GLOBAL - A blended real estate portfolio that combines REITs and private equity real estate with core holdings outperformed portfolios that contained either REITs or private equity real estate funds alone, according to a study by the National Association of Real Estate Investment Trusts (NAREIT).
NAREIT used data from NCREIF, including the NPI, ODCE and Townsend Fund indices, as well as the FTSE NAREIT Equity REITs index to compare the performance of REITS with direct property, core equity funds and value-added and opportunistic private equity real estate funds over a full market cycle (from peak to peak, 17 years from the beginning of the 1990s to 2008-09) and for the bull market only (15 years).
The study found that REITs offered the highest returns over that period, for the lowest fees and expenses.
Despite REITs' superior performance, NAREIT said it was focusing its attention on the strength of a blended real estate portfolio, including REITs as well as private equity and direct holdings.
Mike Grupe, senior vice-president of research and investor outreach at NAREIT, said: "You don't go with all equities just because it has the highest return - same with REITs."
NAREIT also analysed fund returns over 67 overlapping five-year holding periods since 1988 and created sample portfolios with varying percentage allocations of REITS and various profiles of private equity real estate funds.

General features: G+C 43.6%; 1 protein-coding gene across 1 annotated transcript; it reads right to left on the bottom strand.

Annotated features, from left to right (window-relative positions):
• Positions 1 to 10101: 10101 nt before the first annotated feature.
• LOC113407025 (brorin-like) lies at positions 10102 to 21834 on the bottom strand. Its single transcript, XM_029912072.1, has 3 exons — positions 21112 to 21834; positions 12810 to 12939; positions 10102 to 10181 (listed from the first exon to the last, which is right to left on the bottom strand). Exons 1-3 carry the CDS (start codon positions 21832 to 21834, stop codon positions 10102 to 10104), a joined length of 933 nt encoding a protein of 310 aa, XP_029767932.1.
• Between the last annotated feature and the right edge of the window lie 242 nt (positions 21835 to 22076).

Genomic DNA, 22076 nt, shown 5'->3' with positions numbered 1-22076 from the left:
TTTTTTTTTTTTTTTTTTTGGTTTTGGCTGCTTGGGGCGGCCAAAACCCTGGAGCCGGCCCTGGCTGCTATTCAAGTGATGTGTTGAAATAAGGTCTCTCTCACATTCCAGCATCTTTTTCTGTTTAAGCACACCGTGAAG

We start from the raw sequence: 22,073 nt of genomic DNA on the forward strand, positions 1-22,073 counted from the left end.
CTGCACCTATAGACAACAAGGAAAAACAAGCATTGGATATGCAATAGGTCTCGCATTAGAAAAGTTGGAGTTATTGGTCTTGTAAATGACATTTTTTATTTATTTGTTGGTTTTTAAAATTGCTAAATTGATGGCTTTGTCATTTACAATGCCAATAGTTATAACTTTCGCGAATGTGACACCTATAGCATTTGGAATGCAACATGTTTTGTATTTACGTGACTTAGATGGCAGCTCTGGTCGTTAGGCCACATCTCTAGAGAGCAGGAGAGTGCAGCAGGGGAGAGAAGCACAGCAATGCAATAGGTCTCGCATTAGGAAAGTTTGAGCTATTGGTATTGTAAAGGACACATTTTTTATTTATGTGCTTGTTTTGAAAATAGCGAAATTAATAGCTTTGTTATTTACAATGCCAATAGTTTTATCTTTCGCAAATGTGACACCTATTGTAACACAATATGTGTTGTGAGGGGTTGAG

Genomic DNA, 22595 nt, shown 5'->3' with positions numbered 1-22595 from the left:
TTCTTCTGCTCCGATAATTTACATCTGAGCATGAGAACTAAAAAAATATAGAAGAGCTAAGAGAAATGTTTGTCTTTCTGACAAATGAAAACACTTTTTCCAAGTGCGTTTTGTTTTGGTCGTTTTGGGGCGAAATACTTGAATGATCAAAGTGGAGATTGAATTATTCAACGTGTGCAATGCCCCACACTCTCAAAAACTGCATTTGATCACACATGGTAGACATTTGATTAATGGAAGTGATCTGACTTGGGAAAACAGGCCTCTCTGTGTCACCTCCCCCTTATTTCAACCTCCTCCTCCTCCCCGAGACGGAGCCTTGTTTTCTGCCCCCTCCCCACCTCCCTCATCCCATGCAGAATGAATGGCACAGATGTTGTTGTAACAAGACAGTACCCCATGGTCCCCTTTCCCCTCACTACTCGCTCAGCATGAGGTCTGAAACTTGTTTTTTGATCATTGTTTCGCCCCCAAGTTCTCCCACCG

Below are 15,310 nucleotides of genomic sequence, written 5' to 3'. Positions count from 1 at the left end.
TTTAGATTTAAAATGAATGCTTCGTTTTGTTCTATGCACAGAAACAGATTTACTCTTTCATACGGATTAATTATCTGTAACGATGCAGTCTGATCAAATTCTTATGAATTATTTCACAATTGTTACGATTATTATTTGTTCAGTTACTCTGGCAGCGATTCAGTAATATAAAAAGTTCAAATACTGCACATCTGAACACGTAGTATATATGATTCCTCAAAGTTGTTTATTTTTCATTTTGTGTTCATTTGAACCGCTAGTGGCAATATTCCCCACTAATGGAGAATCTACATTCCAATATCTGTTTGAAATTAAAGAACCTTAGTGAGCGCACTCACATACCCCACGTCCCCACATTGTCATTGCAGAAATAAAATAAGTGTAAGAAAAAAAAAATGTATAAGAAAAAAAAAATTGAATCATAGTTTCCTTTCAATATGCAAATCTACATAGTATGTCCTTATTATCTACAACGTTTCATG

Its research found that a blended portfolio of 50% core, 30% REITs and 20% opportunistic investment provided the best returns. In addition, such a portfolio never experienced negative net returns.
A blended real estate portfolio also has the advantage of the fact that asset valuations change at different times in public and private markets.
Grupe said: "Public holdings respond to the market immediately, whereas on the direct side, the process of revaluation is much slower," said Grupe.
As a result, equity REITs have a low correlation to the NCREIF Property index.
"REITs may have had the highest return, but their correlations and volatility are different," Grupe said. "They are a good way to complement direct investment."
NAREIT is looking at ways pension funds can incorporate REITs into their real estate portfolios.
Currently, in aggregate, pension funds have a total allocation to REITs of only around 5%.